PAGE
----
Knowledge and Insights
Successful tax planning does not just require arranging one’s affairs to take advantage of current tax laws. It also requires anticipating changes that may occur so that you do not get caught with a plan that just does not work.
The election is now behind us and we know that Democrats control the White House, House of Representatives and Senate. Although tax law changes are always difficult to pass through Congress, with control of both the House and the Senate it is more likely that some, if not many, aspects of President Biden’s tax policy may be enacted. Taxpayers may want act now in anticipation of some of the changes that may be on the horizon.
Following is a summary of some of the more significant tax changes that are included in President Biden’s proposed tax policy:
- Increasing individual tax rates for people with income above $400,000. The highest federal tax rate will increase from 37% to 39.6%
- Limit the tax benefit of itemized deduction to a maximum of 28%. Therefore, even though income may be subject to tax at as high as 39.6%, itemized deductions will only reduce taxes by no more than 28%.
- Bring back the phase-out of itemized deductions for individuals with income above certain amounts.
- Eliminate the $10,000 limitation on state and local taxes.
- Increase the tax rate on long-term capital gains to 39.6% for individuals with income above $1 million. When you add the 3.8% net investment income tax, the maximum effective rate on long-term capital gains could be as high as 43.4%.
- Assess Social Security tax on wages and self-employment income above $400,000. This would create a “donut hole” where tax will be due on income up to $137,700, then it will stop until $400,000 and then tax will start again.
- Eliminate the step-up to fair market value for inherited property.
- Reduce life-time exemption for estate and gift taxes from the $11.58 million to $3.5 million and increase the tax rate from 40% to 45%.
- Phase out qualified business income deduction for those earning over $400,000.
- Eliminate the $25,000 exemption from the passive loss rules for rental real estate.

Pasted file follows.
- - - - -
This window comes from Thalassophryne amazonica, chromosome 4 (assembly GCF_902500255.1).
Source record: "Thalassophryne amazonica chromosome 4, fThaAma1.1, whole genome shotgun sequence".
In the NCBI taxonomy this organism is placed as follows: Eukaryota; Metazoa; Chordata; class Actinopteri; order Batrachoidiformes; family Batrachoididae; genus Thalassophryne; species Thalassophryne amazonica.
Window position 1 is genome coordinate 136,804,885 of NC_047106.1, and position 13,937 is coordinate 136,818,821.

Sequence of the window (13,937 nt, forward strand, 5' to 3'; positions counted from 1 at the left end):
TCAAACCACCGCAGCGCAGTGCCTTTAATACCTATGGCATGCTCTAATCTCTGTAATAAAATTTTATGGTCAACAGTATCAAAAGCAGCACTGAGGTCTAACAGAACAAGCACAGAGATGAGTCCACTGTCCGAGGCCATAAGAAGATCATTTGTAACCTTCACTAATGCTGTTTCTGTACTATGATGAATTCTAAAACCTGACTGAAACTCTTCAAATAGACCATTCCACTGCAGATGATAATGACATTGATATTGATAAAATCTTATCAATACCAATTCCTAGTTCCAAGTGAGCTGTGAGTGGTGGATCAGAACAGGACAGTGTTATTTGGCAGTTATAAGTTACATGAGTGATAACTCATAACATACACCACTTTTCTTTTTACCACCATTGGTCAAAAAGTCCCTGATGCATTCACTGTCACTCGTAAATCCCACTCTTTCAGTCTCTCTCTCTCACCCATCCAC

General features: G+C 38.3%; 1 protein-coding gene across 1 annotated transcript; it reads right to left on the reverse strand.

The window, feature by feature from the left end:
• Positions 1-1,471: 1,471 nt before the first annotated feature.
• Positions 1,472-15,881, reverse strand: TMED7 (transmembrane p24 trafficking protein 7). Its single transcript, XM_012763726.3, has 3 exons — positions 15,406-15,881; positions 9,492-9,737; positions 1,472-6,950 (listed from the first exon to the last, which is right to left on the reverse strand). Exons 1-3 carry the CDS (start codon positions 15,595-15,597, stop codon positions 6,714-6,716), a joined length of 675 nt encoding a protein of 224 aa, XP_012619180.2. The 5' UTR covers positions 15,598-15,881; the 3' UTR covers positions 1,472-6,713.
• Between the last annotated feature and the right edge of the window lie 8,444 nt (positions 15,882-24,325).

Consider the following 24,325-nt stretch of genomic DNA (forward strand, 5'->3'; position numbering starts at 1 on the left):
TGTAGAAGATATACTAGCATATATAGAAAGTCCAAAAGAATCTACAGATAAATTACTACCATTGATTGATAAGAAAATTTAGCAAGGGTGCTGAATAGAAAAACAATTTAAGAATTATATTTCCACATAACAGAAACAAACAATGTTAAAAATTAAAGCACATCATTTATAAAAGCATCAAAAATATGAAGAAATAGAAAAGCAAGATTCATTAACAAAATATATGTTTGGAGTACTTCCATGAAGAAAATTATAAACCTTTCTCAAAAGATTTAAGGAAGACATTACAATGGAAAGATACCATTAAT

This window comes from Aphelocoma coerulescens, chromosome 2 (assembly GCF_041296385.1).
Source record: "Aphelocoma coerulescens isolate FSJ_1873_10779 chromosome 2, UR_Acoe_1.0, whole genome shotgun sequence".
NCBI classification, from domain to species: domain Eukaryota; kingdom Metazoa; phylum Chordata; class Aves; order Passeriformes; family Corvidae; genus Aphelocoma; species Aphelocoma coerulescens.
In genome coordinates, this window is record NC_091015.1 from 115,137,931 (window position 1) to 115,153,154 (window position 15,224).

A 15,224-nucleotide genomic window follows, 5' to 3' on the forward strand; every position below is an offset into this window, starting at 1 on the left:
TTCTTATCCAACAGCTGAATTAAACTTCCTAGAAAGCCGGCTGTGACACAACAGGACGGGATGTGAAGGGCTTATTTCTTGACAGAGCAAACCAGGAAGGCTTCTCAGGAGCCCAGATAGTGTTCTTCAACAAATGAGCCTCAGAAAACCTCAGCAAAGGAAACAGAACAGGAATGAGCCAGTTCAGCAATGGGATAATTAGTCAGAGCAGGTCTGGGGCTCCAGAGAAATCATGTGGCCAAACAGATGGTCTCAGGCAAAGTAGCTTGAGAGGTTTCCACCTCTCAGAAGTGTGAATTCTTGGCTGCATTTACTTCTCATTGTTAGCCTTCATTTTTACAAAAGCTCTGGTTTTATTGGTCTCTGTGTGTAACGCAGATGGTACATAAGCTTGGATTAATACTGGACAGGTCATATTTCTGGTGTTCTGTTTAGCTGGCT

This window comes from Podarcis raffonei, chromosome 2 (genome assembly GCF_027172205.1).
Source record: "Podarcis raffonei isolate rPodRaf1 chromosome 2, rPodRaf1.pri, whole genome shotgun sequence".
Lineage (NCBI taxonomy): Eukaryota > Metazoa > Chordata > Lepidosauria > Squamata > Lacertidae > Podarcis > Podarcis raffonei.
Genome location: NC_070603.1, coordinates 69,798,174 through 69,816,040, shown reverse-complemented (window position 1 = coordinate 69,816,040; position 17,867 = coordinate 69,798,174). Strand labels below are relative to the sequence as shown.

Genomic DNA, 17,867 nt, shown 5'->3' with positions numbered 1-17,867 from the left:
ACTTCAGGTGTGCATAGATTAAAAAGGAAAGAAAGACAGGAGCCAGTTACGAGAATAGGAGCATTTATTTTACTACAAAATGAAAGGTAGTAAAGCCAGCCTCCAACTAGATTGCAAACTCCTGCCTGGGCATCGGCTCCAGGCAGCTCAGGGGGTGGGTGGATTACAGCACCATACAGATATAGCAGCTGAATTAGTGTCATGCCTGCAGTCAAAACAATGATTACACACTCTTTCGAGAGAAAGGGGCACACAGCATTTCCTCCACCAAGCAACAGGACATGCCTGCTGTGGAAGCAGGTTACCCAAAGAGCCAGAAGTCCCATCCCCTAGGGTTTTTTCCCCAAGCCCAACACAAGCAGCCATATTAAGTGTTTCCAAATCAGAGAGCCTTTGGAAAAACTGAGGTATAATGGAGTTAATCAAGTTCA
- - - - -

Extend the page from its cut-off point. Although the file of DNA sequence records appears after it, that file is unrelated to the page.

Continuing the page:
- Eliminate section 1031 like-kind exchanges.
- Eliminate rules for faster depreciation write-offs for certain real property.
- Eliminate the qualified business income deduction for rental real estate activities.
- Increase the refundable child tax credit to $4,000 for one qualifying child and $8,000 for two or more qualifying children. The credit would be phased out at incomes between $125,000 and $400,000.
- Establish a new tax credit of up to $15,000 for eligible first-time homebuyers and would be collected when the home is purchased rather than as part of the income tax return.
- Establish a new refundable tax credit for low-income renters intended to hold rent and utility payments to 30% of monthly income.
- Increase the corporate tax rate from a flat 21% to 28%. Also institute a new 15% minimum tax calculated on reported book net income on corporations with at least $100 million in annual income.
Mercadien’s Tax Services Group can help you adjust your tax plan if needed, and plan accordingly should the above changes be enacted. If you have any questions about your tax plan or how the proposed legislation may impact you, contact me at firstname.lastname@example.org or 609-689-9700.
DISCLAIMER: This advisory resource is for general information purposes only. It does not constitute business or tax advice and may not be used and relied upon as a substitute for business or tax advice regarding a specific issue or problem. Advice should be obtained from a qualified accountant, tax practitioner or attorney licensed to practice in the jurisdiction where that advice is sought.